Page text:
'We recommend that future estimates of the alcohol-related burden of disease and national drinking guidelines should no longer assume any protective effects from low dose consumption', says the authors of the Society for the Study of Addiction research.
Battle Creek, MI (PRWEB) May 18, 2015
It has long been a widely accepted notion that low to moderate consumption of alcohol has certain health benefits, such as protecting against cardiovascular disease or heart problems. However, the Society for the Study of Addiction (SSA) has newly released an editorial that discounts these results as inconclusive. In a recent blog post, A Forever Recovery discusses these new findings, reviewing the editorial published by the SSA as well as some of the studies that suggested alcohol might be healthy in low doses.
“We aren’t suggesting that every person who drinks alcohol has an addiction,” says A Forever Recovery founder and CEO Per Wickstrom. “However, with this new information coming to light, we hope that more people who are struggling with alcohol addiction will realize the damage that they are doing to their bodies and their lives, and seek the help and treatment that they need.”
Results of the Alcohol Study
The results published by the Society for the Study of Alcoholism detailed some of the problems that the previous studies had in their methods of observation. For example, the groups that were categorized as “abstainers” also included people who had previously been heavy drinkers but had quit drinking before participating in the study. The damage that had been done to their brains and bodies were not taken into account, which led the results to be slightly skewed against abstaining from alcohol and showed low to moderate drinking in a more favorable light. This is known as “selection bias”, which invalidates the results of the studies.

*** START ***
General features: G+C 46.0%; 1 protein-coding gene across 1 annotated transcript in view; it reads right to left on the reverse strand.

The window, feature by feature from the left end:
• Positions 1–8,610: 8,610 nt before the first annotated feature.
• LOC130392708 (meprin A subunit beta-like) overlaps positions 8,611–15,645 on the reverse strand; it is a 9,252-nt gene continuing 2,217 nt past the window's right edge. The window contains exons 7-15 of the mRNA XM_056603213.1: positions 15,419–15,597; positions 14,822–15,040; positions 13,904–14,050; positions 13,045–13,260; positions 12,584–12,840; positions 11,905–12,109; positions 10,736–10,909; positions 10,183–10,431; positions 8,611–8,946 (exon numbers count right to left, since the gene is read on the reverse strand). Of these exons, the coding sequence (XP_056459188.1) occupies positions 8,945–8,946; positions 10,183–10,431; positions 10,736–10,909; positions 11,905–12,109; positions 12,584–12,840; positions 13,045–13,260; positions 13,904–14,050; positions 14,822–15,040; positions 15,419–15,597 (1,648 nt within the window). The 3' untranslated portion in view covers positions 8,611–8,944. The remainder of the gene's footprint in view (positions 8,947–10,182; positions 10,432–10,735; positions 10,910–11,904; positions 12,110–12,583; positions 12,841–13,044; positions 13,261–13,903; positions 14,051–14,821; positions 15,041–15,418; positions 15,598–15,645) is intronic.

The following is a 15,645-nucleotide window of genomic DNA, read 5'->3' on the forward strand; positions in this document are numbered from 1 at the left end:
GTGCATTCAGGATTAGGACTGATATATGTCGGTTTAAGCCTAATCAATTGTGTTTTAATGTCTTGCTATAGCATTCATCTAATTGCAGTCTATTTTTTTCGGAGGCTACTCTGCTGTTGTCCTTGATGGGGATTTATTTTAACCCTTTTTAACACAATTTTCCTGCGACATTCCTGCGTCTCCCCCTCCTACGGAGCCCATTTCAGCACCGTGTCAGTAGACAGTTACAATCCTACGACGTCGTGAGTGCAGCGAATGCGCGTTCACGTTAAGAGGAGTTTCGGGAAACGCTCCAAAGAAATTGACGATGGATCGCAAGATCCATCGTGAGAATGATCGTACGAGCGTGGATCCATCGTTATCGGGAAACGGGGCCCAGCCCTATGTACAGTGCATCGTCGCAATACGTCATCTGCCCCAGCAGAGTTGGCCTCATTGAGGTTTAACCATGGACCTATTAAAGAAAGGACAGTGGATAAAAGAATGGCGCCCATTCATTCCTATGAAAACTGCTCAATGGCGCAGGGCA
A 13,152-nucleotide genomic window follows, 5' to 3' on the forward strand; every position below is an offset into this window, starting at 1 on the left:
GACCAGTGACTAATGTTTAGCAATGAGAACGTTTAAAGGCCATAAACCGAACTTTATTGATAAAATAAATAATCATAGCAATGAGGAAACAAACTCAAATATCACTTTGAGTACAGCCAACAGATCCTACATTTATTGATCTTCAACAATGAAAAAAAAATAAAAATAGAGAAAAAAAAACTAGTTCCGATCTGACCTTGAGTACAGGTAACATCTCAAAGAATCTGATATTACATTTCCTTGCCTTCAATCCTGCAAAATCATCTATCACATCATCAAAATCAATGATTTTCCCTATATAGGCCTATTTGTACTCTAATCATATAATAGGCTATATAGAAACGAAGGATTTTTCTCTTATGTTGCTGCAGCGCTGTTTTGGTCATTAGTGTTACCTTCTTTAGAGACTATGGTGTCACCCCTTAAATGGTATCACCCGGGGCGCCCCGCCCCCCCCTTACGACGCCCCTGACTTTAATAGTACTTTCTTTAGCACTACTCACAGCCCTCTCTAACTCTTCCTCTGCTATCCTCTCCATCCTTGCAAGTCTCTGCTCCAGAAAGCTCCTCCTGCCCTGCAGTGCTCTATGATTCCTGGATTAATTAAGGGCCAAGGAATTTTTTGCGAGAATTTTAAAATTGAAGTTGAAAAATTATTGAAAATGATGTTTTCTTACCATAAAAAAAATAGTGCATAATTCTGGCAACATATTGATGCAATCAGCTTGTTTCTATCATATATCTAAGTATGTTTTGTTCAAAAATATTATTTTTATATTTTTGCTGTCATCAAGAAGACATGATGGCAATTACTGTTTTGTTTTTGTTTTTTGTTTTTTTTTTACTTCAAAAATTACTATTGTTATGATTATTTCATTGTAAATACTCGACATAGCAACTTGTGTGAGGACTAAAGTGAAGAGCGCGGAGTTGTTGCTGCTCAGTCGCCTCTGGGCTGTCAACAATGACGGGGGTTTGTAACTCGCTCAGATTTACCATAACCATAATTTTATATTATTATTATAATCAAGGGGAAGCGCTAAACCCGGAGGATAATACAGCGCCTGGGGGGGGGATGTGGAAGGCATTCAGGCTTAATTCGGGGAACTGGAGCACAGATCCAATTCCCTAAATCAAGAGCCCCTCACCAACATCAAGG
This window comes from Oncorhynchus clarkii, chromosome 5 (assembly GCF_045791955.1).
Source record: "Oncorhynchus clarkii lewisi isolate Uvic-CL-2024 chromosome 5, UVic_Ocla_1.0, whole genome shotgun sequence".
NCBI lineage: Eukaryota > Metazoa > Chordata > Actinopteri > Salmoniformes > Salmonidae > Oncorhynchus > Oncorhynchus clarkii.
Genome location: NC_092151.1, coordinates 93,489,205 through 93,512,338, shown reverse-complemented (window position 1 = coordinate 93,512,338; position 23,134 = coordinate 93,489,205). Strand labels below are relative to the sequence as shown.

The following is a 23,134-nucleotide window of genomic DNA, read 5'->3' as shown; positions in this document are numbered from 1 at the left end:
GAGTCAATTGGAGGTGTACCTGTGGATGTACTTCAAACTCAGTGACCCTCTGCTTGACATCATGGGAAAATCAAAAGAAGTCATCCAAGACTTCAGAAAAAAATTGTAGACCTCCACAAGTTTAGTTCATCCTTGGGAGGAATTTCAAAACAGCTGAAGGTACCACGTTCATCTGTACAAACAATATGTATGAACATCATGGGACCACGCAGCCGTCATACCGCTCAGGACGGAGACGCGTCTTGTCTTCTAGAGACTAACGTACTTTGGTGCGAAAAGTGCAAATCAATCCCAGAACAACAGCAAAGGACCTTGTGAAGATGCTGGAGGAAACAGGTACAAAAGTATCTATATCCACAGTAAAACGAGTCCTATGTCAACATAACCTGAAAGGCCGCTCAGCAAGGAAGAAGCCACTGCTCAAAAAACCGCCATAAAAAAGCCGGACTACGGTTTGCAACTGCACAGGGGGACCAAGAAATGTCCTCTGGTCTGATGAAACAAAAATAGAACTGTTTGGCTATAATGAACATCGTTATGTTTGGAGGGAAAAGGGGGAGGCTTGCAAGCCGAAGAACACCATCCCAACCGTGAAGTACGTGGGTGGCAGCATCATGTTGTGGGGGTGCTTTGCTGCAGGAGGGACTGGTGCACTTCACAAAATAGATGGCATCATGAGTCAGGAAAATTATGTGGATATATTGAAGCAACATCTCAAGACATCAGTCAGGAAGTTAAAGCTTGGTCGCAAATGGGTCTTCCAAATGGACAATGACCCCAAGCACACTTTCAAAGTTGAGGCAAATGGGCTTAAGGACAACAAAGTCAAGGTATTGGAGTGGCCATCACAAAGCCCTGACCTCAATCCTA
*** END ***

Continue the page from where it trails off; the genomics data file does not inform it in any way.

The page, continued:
Other problems with the studies included the use of vague language, employing terms like “might” or “possibly” to describe health benefits of alcohol consumption, results which are hardly conclusive. Some studies also included results that were related to other factors, such as smoking or dietary elements.
“The foundations of the hypothesis for protective effects of low-dose alcohol have now been so undermined that, in our opinion, the field is due for a major repositioning of the status of moderate alcohol consumption as protective,” the authors of the Society for the Study of Addiction research concluded. “We recommend that future estimates of the alcohol-related burden of disease and national drinking guidelines should no longer assume any protective effects from low dose consumption. The hypothesis of health benefits from moderate drinking should no longer play a role in decision making.”
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